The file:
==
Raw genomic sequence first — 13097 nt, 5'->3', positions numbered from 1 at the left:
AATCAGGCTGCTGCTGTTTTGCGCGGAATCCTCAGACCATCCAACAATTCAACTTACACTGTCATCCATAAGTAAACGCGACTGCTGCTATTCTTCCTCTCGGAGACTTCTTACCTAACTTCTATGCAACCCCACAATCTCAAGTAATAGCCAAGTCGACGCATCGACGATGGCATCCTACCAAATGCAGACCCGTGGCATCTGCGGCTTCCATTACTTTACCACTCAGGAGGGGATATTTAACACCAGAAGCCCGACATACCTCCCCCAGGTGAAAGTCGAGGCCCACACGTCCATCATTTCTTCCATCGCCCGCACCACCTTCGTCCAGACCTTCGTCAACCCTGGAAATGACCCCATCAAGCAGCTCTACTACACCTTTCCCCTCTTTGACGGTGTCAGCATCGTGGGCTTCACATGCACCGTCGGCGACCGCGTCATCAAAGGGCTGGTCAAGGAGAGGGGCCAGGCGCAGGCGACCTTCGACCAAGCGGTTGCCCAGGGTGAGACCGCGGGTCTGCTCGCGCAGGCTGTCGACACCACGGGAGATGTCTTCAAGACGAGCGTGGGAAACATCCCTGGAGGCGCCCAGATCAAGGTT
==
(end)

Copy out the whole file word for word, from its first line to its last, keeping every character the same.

Raw genomic sequence first — 13097 nt, 5'->3', positions numbered from 1 at the left:
AATCAGGCTGCTGCTGTTTTGCGCGGAATCCTCAGACCATCCAACAATTCAACTTACACTGTCATCCATAAGTAAACGCGACTGCTGCTATTCTTCCTCTCGGAGACTTCTTACCTAACTTCTATGCAACCCCACAATCTCAAGTAATAGCCAAGTCGACGCATCGACGATGGCATCCTACCAAATGCAGACCCGTGGCATCTGCGGCTTCCATTACTTTACCACTCAGGAGGGGATATTTAACACCAGAAGCCCGACATACCTCCCCCAGGTGAAAGTCGAGGCCCACACGTCCATCATTTCTTCCATCGCCCGCACCACCTTCGTCCAGACCTTCGTCAACCCTGGAAATGACCCCATCAAGCAGCTCTACTACACCTTTCCCCTCTTTGACGGTGTCAGCATCGTGGGCTTCACATGCACCGTCGGCGACCGCGTCATCAAAGGGCTGGTCAAGGAGAGGGGCCAGGCGCAGGCGACCTTCGACCAAGCGGTTGCCCAGGGTGAGACCGCGGGTCTGCTCGCGCAGGCTGTCGACACCACGGGAGATGTCTTCAAGACGAGCGTGGGAAACATCCCTGGAGGCGCCCAGATCAAGGTT